Has Paul Ryan killed a promising bipartisan approach to Medicare reform -- premium support -- by presenting it in a form unacceptable to most Democrats (including me) and many Republicans? Ryan's critics correctly argue that his version of premium support, passed by House Republicans, would ultimately end traditional Medicare and likely cause many seniors to pay considerably more for health care than the current system. But it would be a serious mistake for health care reformers to demonize the concept of premium support without recognizing that a better constructed version of the same idea could attract support from many Democrats, as well as Republicans, and become the basis for a sustainable bipartisan redesign of Medicare.
The basic concept of premium support is to provide beneficiaries with a subsidy to select among comprehensive health plans offered on a regulated exchange. The plans can all be private or can include a public option. The plans must accept all eligible beneficiaries -- guaranteeing access and preventing cherry picking -- but the plans will be fully compensated for taking care of older or sicker people. The government subsidy will be capped at a predefined level and growth rate, so it is a defined contribution system, but the cap can be changed by law. If this general structure reminds you of the Massachusetts Connector, the subsidies and exchanges created by the Affordable Care Act, or even Medicare Part D, then you get the idea.
The Bipartisan Policy Center's Debt Reduction Task Force, which I co-chaired with former Senator Pete Domenici (R-NM), proposed transitioning Medicare to premium support starting in 2018. In our version, all Medicare beneficiaries would have a choice: Either stay in traditional fee-for-service Medicare or choose a comprehensive health plan on a newly created Medicare Exchange. The growth of the total subsidy -- both for traditional Medicare and for the Exchange -- would be capped at the growth of the economy (GDP) plus one percent. If the cost of traditional Medicare grows faster than that, then its beneficiaries would either have to pay an additional premium or move to the exchange. To protect lower income beneficiaries, the premium could be related to income, although we did not actually spell this out in our plan.
In contrast, the version of premium support in Ryan's budget plan does not preserve the traditional Medicare option. Newly eligible beneficiaries beginning in 2021 would have only the exchange option. Moreover, the Ryan plan has a lower growth rate for the subsidy (only the rate of inflation). In a negotiation with Democrats, these two features, among others, would have to be on the table.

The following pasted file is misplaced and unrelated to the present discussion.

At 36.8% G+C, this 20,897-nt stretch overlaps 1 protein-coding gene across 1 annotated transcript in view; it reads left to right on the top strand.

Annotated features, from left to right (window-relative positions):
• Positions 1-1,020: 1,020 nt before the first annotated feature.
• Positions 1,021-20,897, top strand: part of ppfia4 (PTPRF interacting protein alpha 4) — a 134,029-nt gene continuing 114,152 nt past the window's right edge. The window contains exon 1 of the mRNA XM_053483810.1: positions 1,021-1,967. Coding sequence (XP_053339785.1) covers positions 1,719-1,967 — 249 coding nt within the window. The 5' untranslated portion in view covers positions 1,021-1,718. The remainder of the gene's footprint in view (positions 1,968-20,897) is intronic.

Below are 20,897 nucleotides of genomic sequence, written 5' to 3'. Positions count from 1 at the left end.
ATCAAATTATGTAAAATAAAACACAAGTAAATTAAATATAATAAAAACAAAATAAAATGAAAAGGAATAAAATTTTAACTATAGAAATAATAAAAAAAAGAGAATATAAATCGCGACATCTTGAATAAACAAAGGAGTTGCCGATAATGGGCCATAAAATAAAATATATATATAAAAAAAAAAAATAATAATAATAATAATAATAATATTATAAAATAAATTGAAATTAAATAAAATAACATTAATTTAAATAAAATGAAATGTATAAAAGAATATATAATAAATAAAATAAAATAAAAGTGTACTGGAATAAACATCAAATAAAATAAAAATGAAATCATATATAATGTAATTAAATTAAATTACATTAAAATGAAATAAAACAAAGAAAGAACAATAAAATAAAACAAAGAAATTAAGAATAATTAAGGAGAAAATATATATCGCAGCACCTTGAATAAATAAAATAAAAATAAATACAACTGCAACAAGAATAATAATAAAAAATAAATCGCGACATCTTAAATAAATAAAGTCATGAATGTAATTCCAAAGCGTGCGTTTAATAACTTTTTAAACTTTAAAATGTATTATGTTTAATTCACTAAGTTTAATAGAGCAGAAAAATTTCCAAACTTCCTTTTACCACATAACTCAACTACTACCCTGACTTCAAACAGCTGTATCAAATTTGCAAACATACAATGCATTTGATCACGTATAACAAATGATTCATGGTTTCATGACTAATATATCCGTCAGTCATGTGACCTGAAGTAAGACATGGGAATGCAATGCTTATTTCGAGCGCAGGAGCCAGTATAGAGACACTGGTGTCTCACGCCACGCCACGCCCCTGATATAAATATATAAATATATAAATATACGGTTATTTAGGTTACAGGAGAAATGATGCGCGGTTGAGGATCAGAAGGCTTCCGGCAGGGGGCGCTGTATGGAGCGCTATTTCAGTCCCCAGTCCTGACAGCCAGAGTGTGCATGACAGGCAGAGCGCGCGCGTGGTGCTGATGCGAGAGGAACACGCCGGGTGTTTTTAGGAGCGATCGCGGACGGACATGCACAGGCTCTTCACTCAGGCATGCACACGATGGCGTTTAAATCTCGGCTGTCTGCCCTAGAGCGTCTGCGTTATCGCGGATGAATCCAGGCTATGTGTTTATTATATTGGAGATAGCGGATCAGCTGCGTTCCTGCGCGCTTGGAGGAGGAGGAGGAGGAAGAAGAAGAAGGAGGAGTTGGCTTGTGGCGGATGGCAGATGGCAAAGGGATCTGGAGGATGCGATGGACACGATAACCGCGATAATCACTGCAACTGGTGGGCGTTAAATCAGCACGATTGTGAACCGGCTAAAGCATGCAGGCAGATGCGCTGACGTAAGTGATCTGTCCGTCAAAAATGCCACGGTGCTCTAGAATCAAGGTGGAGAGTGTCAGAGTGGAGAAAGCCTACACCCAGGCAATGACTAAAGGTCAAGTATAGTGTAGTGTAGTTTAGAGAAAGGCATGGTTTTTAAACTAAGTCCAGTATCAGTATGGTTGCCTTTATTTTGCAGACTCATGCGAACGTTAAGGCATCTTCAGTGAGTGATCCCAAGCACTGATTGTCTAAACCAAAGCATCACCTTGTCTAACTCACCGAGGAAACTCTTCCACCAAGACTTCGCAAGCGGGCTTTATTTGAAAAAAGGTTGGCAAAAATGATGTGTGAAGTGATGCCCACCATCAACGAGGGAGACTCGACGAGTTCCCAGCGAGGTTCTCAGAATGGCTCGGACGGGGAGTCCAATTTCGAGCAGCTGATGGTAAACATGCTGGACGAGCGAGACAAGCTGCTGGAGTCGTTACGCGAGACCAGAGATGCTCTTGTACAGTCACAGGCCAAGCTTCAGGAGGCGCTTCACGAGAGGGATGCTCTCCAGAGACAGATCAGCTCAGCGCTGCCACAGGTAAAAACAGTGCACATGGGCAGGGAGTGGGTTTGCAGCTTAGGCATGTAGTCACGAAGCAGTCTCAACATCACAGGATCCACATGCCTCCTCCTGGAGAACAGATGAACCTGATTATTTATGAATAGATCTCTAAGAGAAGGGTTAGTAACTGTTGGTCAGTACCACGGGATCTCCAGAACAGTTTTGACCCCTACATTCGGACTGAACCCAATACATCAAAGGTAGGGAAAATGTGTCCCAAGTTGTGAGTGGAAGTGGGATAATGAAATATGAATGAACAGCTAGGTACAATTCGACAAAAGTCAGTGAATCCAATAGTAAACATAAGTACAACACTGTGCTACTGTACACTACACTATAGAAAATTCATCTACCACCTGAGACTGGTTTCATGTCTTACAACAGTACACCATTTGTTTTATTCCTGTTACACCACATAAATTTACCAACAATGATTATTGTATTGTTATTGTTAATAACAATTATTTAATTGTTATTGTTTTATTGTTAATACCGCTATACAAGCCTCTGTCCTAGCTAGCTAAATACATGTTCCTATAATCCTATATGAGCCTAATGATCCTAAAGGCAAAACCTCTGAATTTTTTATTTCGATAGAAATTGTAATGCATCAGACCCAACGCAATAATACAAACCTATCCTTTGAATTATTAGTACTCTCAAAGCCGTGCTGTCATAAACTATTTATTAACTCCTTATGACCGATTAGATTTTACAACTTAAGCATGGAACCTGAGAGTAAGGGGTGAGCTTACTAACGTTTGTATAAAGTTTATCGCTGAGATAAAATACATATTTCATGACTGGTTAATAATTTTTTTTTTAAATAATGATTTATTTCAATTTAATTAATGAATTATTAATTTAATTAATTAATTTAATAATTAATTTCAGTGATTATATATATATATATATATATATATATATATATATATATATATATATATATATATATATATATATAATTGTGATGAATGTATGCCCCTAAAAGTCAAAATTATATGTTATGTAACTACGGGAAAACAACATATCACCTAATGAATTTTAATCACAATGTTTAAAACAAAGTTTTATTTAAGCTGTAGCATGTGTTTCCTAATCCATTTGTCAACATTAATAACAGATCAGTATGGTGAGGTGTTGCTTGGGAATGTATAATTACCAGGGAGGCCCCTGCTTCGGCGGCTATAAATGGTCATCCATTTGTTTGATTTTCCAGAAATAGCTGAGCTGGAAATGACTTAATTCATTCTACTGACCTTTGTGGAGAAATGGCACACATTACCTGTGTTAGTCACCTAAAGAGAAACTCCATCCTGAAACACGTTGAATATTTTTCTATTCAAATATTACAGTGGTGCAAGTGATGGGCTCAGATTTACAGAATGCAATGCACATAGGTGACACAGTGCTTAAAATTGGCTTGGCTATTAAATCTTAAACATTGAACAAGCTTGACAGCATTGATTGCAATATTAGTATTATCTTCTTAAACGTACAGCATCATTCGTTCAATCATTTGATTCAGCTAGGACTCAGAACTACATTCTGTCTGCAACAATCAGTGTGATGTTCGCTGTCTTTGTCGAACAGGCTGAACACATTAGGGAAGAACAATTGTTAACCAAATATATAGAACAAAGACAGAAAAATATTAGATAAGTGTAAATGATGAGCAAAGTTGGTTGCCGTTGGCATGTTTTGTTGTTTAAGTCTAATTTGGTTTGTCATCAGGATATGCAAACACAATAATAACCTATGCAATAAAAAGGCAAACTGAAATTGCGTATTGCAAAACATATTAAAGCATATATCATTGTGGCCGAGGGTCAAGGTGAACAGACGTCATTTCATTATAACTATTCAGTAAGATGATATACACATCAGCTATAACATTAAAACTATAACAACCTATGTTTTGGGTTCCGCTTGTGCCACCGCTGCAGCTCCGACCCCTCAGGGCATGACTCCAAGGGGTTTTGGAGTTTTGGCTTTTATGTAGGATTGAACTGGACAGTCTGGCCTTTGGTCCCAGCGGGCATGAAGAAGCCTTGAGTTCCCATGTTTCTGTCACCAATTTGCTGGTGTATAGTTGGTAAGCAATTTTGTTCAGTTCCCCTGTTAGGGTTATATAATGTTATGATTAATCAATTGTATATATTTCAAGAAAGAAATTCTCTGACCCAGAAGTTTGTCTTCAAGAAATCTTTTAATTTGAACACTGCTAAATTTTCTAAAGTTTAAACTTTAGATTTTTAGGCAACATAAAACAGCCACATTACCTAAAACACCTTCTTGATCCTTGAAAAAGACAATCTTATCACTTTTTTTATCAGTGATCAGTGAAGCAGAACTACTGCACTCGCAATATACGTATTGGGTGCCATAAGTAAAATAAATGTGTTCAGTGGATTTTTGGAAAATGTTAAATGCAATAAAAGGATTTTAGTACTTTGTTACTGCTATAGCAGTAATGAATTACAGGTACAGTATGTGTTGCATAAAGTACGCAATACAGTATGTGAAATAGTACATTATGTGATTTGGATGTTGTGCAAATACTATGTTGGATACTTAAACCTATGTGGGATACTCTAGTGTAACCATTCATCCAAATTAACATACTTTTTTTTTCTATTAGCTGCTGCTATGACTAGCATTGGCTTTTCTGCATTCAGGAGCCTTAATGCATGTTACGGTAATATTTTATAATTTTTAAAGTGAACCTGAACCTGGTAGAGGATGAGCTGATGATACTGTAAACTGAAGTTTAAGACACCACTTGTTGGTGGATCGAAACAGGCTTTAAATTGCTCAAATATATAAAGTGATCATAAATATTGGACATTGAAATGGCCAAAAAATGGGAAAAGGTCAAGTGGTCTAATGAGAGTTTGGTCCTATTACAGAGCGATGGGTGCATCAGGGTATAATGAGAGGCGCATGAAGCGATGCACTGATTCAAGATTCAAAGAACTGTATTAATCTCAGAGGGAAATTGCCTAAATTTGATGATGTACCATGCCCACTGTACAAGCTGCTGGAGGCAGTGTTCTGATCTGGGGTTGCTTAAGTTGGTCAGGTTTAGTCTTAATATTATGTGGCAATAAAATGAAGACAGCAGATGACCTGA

Why would premium support produce better care for Medicare beneficiaries at more sustainable rates of growth? First, with competition among the plans on the Exchange and improving information about plan outcomes, seniors can be expected to migrate to lower cost and higher quality plans. Second, capping the subsidy's growth at a sustainable rate would make the government's contribution predictable and incentivize movement to more efficient health care delivery. Of course, if Congress thinks the cap is too low, it can always raise it.
Premium support has bipartisan origins. The term was coined by two Democratic economists, Henry Aaron and Robert Reischauer, and premium support was the main recommendation of the bipartisan Commission on Medicare Reform, chaired by Senator John Breaux (D-LA) in the late 1990s. Subsidies and exchanges (called "alliances") were proposed by President Clinton and are the basis of the expansion of coverage in President Obama's Affordable Care Act (ACA).
Chairman Ryan has had trouble explaining why he is for exchanges in his Medicare reform and against them in ACA, and President Obama has the opposite problem. Both Republicans and Democrats agree that the rising cost of Medicare is unsustainable and that health care delivery -- especially in a fee-for service system -- is inefficient and often ineffective. If Republicans and Democrats could put partisan rhetoric aside for a while, they might recognize that premium support is a good approach to subsidizing health care. It uses market forces to enhance efficiency and makes the public cost controllable. Then they would just have to get to work on the all-important details of design and level of support.
This post was originally published at The American Square.
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